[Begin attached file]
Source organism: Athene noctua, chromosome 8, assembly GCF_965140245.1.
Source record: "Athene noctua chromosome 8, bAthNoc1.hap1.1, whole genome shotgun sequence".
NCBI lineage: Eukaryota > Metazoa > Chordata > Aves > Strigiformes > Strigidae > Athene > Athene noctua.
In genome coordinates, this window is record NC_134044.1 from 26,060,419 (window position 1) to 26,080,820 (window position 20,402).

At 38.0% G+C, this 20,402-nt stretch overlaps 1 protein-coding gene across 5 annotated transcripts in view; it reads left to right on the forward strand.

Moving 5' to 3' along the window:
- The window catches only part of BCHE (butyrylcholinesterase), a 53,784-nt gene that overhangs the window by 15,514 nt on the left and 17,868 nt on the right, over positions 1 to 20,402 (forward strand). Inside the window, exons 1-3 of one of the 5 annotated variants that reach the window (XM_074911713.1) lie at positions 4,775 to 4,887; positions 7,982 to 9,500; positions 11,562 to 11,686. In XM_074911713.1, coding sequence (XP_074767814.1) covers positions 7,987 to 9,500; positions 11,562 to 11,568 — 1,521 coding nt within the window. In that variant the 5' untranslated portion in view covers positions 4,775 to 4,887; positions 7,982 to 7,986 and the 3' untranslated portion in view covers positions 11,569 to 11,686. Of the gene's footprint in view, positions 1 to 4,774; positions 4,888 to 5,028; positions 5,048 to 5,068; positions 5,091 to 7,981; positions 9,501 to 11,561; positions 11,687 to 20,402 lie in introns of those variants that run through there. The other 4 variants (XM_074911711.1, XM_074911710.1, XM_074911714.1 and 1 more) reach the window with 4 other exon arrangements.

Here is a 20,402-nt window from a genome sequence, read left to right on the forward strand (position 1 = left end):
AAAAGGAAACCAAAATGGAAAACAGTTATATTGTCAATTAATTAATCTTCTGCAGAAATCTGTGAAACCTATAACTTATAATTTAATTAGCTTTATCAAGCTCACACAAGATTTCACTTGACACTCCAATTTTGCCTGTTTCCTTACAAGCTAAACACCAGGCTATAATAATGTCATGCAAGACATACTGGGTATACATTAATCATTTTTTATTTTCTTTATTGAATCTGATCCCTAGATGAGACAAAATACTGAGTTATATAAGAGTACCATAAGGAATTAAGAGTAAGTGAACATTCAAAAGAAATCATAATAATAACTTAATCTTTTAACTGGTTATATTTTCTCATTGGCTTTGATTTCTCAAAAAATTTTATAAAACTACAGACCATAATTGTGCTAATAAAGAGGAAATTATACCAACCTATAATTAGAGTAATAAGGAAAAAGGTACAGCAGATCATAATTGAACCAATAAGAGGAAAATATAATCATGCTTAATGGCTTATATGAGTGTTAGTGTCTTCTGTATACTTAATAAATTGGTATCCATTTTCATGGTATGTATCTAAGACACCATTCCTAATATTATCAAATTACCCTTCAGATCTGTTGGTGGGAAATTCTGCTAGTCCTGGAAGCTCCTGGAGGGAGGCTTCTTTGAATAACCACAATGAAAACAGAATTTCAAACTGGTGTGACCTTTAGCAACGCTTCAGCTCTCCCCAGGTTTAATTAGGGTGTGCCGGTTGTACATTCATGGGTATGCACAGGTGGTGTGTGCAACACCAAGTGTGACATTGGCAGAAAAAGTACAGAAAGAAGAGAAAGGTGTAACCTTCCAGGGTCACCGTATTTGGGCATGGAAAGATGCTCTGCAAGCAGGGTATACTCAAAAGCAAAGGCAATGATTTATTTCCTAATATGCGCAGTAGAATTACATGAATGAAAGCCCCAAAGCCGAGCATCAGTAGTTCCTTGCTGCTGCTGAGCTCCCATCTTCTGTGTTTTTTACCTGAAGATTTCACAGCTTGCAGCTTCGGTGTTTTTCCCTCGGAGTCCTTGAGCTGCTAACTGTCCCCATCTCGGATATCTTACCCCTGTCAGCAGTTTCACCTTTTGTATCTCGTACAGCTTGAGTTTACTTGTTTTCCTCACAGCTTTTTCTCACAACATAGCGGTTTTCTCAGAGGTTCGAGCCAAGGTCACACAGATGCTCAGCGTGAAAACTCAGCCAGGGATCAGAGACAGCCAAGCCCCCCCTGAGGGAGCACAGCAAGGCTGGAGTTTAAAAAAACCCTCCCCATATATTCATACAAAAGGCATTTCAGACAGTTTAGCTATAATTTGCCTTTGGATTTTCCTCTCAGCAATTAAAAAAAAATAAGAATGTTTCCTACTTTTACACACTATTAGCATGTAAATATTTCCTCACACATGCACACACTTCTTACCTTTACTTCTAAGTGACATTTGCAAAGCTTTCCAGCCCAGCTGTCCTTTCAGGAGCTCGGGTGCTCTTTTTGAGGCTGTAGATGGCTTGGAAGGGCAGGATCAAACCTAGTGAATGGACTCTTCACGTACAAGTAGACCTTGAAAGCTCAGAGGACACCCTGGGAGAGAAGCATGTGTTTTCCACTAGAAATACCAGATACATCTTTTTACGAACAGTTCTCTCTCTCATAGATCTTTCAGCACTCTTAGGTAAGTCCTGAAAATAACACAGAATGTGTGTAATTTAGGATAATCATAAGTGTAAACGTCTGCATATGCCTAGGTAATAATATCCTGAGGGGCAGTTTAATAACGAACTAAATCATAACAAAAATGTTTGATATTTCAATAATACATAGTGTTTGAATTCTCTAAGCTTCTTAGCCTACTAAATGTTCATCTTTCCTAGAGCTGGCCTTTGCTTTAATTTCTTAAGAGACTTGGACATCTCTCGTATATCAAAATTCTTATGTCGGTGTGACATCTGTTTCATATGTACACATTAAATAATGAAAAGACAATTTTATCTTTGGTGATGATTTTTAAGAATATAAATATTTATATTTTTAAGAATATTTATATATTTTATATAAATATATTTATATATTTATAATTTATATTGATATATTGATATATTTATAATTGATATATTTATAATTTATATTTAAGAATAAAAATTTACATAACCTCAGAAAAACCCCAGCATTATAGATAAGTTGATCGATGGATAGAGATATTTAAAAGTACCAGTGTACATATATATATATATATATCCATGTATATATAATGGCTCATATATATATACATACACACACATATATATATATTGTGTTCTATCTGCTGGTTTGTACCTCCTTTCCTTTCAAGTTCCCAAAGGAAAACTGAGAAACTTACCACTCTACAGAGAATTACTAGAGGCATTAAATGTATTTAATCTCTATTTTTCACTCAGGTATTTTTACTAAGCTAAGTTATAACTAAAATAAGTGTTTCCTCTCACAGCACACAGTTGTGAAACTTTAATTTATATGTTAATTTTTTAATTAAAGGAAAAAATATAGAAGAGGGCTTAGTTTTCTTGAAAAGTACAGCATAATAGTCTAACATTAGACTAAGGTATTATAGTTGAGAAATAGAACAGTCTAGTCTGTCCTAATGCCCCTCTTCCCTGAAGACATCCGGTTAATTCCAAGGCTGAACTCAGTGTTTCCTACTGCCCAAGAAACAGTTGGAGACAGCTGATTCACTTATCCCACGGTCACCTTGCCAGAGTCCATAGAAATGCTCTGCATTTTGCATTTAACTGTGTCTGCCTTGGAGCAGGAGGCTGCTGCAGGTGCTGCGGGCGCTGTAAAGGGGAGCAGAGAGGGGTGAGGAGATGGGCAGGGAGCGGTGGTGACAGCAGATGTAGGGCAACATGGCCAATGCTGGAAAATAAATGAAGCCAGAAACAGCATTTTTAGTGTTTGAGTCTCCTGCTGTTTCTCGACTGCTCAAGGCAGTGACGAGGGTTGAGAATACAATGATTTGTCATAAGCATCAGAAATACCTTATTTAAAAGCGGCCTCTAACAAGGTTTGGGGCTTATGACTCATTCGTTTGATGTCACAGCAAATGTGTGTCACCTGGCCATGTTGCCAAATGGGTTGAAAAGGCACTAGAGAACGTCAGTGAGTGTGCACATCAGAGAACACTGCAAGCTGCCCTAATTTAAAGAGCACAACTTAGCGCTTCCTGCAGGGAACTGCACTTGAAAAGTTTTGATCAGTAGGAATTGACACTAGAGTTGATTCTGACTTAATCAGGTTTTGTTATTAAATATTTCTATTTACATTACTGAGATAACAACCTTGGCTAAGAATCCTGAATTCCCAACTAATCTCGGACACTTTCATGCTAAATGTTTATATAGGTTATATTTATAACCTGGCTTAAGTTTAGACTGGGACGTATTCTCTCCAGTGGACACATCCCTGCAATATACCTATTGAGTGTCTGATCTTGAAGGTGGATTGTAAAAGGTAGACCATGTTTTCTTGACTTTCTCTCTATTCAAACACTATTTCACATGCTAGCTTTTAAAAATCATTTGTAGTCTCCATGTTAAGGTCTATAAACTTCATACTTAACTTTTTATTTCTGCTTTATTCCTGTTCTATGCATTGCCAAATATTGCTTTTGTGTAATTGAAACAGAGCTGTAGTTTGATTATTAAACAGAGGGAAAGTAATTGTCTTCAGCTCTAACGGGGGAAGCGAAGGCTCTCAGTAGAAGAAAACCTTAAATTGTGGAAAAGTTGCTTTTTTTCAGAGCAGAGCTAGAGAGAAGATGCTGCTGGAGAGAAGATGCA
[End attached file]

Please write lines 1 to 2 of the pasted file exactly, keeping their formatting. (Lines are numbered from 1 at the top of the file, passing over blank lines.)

Source organism: Athene noctua, chromosome 8, assembly GCF_965140245.1.
Source record: "Athene noctua chromosome 8, bAthNoc1.hap1.1, whole genome shotgun sequence".